Music City, USA

November 30, 2016

musicNashville, Tennessee,  brands itself as Music City, USA. To a large extent, that is true, but it is not the entire story. I recently spent several days in Nashville at a conference, and I was very pleasantly surprised to see many instances of sustainability in practice. My first clue was the sign noting that the Music City Conference Center (where my conference was held) is a LEED Gold certified facility. That was interesting, and really something I had not anticipated. Nor did I anticipate learning of the center’s 4 acre green roof, part of which is inhabited by clusters of honey bees.

Like in many green buildings, water usage (or, the lessening of water usage) is a big deal for the Music City Center. Part of this is achieved via a 360,000 gallon rainwater collector (some of which supplies the toilets and urinals in the bathrooms). The building’s managers cite a 3,000,000 gallon reduction in water usage due to collecting rainwater. Other sustainable aspects of the building and complex include the usage of LED light bulbs in the parking garage, an extensive recycling program, and an array of solar panels.

If I had been prepared, I could have easily crossed the street from the Music City Center to grab a bike using Nashville’s subscription bicycle program. This is similar to Philadelphia’s Indego and New York’s Citibike programs where you pick up a bike at a station, ride it to another station (or the same one), and go about your way. It is a great program—except that I was in conference clothes, not bike riding clothes.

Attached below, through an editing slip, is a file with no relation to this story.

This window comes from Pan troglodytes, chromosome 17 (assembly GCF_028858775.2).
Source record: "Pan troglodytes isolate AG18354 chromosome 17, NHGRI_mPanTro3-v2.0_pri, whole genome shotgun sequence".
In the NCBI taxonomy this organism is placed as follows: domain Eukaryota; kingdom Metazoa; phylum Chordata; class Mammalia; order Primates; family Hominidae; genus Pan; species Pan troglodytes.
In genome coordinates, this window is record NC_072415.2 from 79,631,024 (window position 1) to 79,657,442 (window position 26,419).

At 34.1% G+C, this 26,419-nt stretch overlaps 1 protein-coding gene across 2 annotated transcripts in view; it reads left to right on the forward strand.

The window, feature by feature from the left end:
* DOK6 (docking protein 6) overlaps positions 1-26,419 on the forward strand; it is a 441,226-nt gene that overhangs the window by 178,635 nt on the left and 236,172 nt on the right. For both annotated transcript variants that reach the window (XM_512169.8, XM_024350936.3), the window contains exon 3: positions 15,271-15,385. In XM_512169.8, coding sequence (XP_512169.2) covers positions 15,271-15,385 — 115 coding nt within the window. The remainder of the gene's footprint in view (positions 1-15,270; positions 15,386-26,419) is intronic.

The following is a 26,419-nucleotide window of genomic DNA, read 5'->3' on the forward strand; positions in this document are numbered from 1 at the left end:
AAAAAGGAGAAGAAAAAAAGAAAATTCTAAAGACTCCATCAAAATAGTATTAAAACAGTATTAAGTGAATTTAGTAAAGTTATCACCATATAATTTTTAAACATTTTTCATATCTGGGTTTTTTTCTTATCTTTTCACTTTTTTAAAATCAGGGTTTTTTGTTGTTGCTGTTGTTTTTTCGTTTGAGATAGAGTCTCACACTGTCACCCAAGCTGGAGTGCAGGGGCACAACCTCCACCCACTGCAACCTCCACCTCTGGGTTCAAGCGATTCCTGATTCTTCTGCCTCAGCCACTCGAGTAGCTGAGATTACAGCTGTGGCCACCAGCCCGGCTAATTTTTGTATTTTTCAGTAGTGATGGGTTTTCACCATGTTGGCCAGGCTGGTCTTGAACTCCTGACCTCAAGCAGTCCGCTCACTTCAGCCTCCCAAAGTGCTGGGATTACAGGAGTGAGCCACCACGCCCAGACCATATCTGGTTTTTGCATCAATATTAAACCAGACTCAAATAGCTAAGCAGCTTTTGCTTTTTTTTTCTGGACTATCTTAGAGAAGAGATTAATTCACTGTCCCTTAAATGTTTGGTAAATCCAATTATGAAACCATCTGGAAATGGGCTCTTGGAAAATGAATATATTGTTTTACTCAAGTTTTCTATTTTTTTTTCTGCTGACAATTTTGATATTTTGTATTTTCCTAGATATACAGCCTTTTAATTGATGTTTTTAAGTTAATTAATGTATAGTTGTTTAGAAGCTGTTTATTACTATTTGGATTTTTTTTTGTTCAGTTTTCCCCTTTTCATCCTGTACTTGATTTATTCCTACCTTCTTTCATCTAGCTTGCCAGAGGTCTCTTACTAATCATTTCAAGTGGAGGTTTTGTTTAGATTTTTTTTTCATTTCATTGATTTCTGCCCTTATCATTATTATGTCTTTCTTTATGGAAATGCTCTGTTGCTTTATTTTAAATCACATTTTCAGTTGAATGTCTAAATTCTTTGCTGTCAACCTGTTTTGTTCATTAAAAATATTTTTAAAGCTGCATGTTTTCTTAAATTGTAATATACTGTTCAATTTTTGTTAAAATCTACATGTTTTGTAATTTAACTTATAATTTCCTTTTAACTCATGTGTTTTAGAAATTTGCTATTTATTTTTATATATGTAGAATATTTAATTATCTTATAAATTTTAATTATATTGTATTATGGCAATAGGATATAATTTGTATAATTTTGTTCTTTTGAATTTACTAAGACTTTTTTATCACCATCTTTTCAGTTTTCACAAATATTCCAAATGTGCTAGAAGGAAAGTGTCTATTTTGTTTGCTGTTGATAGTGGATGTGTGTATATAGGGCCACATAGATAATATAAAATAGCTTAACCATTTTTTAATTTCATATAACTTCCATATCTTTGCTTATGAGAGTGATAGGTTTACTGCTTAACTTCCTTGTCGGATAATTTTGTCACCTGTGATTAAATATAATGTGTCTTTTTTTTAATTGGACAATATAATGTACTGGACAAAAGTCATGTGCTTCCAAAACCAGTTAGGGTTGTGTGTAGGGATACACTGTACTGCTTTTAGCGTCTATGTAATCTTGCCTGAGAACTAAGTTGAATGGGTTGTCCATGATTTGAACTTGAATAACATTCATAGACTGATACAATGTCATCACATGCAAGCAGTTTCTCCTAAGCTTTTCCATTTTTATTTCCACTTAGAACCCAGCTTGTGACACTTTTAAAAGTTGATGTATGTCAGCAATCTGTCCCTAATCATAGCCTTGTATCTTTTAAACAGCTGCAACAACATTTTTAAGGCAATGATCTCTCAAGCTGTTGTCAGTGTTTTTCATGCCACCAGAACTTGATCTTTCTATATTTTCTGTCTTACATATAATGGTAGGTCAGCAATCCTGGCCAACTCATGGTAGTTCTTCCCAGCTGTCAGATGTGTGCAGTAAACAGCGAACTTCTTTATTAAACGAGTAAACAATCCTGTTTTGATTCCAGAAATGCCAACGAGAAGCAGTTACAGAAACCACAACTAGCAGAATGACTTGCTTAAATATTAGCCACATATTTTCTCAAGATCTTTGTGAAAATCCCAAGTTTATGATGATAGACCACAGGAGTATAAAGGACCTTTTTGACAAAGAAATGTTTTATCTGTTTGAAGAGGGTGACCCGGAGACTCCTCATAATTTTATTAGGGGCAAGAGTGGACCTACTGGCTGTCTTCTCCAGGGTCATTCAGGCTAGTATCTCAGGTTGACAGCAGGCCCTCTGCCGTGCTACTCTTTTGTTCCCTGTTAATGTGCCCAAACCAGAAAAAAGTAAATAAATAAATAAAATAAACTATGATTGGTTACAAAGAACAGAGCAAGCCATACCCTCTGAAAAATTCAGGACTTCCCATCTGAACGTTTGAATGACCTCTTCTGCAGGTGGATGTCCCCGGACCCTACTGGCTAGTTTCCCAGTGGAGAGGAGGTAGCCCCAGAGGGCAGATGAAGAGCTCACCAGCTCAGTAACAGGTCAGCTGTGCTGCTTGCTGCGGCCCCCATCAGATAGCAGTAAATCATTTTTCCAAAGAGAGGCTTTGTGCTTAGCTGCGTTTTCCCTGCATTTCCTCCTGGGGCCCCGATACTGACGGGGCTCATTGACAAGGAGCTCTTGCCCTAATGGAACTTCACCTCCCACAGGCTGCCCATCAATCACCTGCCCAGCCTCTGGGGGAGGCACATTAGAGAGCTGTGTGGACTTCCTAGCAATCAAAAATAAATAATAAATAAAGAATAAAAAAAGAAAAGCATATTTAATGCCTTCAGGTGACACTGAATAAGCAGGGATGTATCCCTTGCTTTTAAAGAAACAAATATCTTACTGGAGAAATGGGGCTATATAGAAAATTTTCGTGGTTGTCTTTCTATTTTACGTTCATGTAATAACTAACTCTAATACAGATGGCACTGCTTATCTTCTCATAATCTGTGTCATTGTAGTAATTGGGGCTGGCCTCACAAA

Not too long after I noticed the bike station, I saw a Blue Circuit bus come by. This is one of 2 free bus loops around various parts of downtown Nashville—emphasis on the word free. Baltimore also has similar bus circulator loops, which highly encourage people to not drive their cars around town. To complete the loop (in a manner of speaking), I was even able to catch the airport bus into and out of town.

Downtown Nashville is very walkable, and not just the music section on Broadway. There is also a large pedestrian bridge over the Cumberland River, which just happens to connect downtown to the NFL stadium (Nissan Stadium). This alone eliminates thousands of car trips each NFL Sunday (and obviates the need for many parking spaces as well).

I had a wonderful time in Nashville. The conference was highly educational and the amount of easily accessible live music at anytime of the day or night was phenomenal.  The readily observable sustainability aspects were also really cool.